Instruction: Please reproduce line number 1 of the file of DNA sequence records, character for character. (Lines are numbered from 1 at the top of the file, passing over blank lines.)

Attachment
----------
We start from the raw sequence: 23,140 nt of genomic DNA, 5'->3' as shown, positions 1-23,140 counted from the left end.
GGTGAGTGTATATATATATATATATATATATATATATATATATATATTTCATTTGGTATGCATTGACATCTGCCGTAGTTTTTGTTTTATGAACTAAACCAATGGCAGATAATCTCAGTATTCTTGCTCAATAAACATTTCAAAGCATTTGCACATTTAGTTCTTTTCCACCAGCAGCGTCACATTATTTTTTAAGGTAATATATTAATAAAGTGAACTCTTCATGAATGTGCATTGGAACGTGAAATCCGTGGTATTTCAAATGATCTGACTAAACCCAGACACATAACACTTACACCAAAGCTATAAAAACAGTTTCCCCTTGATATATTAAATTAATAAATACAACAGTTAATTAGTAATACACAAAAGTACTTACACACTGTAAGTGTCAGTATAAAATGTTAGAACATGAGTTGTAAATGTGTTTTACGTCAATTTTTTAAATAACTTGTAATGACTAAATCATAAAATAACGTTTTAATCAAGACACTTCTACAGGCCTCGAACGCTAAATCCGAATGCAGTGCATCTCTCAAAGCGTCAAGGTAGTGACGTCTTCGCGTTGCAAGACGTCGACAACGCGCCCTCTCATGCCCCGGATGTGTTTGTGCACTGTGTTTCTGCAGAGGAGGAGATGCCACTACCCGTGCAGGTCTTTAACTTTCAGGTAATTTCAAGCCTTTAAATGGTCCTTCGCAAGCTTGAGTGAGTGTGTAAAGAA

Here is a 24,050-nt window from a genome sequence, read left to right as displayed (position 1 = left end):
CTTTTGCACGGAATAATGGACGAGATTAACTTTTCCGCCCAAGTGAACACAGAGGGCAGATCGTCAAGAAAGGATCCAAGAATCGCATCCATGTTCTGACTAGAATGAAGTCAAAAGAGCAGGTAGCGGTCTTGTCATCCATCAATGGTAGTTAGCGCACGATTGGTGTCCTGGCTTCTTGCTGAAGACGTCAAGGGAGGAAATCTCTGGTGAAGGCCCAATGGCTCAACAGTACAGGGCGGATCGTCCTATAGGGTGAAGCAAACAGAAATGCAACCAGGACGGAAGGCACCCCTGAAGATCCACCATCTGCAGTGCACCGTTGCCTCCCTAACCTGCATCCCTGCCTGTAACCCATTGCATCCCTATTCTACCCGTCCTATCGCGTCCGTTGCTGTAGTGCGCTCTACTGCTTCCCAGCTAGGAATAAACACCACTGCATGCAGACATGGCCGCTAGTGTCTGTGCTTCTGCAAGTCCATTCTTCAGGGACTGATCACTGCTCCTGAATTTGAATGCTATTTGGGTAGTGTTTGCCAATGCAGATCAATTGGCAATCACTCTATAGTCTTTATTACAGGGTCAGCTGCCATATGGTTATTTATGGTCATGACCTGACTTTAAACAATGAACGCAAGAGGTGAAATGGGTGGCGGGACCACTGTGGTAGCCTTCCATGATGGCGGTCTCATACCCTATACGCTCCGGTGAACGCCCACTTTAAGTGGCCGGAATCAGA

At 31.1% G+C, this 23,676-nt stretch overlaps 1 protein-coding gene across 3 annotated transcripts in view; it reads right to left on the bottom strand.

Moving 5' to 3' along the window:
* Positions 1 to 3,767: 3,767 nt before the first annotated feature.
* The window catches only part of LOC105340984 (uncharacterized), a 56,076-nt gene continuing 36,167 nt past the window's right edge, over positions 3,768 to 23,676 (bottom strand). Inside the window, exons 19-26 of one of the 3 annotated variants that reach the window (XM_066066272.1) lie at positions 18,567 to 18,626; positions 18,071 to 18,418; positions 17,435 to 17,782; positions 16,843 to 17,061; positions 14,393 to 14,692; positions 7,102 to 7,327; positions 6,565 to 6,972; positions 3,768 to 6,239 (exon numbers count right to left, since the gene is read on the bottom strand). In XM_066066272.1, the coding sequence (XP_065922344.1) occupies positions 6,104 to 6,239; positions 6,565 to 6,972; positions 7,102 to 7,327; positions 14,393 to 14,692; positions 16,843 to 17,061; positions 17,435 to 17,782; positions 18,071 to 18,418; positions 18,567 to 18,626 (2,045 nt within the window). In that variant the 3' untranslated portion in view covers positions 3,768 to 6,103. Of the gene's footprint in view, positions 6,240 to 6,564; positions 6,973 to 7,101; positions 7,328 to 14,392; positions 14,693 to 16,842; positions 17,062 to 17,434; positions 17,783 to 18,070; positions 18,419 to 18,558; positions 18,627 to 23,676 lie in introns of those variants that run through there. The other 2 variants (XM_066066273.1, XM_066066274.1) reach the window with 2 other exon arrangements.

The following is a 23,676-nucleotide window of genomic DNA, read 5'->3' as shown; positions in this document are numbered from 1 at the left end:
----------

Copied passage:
We start from the raw sequence: 23,140 nt of genomic DNA, 5'->3' as shown, positions 1-23,140 counted from the left end.